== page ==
These are exciting times to be a creationist! Ever since Dr. Mary Schweitzer first demonstrated the existence of soft tissue in a Tyrannosaurus rex fossil that is supposed to be 65 million years old,1 soft tissue is turning up in all sorts of supposedly ancient fossils (see here, here, here, and here for more information). The latest example comes from the Hell Creek Formation in Montana, which is supposed to be about 65 million years old, so the fossil is assumed to be that old as well.
The fossil in question is a horn from a Triceratops horridus specimen. After it was collected, it broke in several places, indicating that the fossil had been fractured. Since the fossil was broken, the authors of the study decided to get rid of the “hard parts” of the fossil to see if there was anything soft inside. To do this, they soaked the horn in a weak acid for a month.
As the acid ate away at the minerals that formed the horn, the authors found strips of light brown, soft tissue remaining. Now this soft stuff could be from all manner of things, so the authors decided to do a microscopic study of the tissue, and what they found was was exactly what you would expect to see if you examined the tissue from the bone of a recently deceased animal!2
When they examined the tissue under a light microscope, they found well-defined, circular Haversian systems. In case you aren’t familiar with that term, compact bone is made of cylindrical structures formed by bone cells that are called osteocytes. The drawing below shows what a Haversian system looks like:
Note that the center of the cylinder is a canal called the Haversian canal. The authors show that the Haversian canals they saw in the tissue were filled with structures that strongly resemble red blood cells!
Since the tissue looks like compact bone tissue, the most reasonable conclusion is that it comes from the Triceratops fossil. Given that, there is another question to answer: are these Haversian systems fossilized or not? After all, it is possible that the fossilization process is so precise that it preserves structures on the cellular level. Given the fact that the tissue was soft, that’s unlikely, but I suppose it’s still a possibility.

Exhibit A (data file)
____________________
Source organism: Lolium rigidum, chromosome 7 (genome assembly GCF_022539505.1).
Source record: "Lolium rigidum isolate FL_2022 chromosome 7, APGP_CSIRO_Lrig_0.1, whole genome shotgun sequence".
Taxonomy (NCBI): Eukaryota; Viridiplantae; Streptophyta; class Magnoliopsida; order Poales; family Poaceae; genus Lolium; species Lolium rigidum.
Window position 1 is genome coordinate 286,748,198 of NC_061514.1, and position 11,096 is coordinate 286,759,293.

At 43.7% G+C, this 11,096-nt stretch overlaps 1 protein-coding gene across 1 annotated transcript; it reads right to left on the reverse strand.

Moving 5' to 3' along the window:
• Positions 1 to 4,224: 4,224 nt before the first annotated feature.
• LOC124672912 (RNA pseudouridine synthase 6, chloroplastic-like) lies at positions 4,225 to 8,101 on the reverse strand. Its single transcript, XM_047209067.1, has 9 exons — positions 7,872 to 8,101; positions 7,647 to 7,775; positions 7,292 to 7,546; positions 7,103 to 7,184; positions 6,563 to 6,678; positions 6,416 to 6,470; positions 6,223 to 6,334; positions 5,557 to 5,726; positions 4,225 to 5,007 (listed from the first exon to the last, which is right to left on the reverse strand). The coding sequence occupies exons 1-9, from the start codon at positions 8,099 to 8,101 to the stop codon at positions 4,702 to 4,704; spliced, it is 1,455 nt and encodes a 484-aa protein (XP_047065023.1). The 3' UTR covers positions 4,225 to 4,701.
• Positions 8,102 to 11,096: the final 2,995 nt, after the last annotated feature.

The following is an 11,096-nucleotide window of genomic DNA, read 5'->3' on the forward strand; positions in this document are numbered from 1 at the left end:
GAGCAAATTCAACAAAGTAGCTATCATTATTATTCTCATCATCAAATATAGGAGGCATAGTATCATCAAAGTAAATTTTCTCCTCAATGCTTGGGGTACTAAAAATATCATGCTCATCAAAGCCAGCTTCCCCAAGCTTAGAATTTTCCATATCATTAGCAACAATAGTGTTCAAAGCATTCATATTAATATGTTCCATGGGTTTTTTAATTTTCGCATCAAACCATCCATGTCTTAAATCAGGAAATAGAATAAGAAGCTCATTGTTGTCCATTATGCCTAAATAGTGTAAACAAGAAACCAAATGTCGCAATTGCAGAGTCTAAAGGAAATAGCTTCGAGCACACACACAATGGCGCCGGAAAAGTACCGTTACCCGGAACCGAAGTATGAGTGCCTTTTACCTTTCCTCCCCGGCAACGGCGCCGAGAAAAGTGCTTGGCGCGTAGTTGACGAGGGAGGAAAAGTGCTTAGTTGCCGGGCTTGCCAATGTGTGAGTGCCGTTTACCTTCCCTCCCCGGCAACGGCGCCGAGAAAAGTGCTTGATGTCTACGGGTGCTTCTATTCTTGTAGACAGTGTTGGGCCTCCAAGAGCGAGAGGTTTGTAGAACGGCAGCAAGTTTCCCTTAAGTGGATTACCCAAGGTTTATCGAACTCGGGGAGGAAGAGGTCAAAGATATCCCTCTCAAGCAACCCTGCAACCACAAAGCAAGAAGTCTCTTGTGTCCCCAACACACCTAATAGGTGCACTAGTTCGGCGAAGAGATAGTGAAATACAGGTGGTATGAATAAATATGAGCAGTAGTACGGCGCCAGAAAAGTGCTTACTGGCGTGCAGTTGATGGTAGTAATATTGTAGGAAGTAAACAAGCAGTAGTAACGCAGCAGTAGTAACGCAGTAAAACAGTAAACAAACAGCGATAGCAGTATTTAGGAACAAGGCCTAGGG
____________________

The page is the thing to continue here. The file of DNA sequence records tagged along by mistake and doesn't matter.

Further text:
To answer this question, the authors looked at the Haversian systems with a scanning electron microscope, and you can see pictures of what they saw here. The osteocytes that make up the Haversian systems seem completely intact, all the way down to their fragile filipodial extensions. In fact, the authors note:
Filipodial extensions were delicate and showed no evidence of any permineralization or crystallization artifact and therefore were interpreted to be soft.
So it really seems like they were seeing intact, soft osteocytes from a Triceratops fossil found in the Hell Creek Formation. It is hard enough to understand how a bone cell can exist like that for thousands of years. The idea that it has lasted for 65 million years simply boggles the mind.
In my mind, this study is strong evidence against the idea that the fossils in the Hell Creek Formation are millions of years old.
1. Mary H. Schweitzer, Jennifer L. Wittmeyer, John R. Horner, and Jan K. Toporski, “Soft-Tissue Vessels and Cellular Preservation in Tyrannosaurus rex,” Science, 307:1952-1955, 2005
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2. Mark Hollis Armitage and Kevin Lee Anderson, “Soft sheets of fibrillar bone from a fossil of the supraorbital horn of the dinosaur Triceratops horridus,” Acta Histochemica, doi: 10.1016/j.acthis.2013.01.001, 2103
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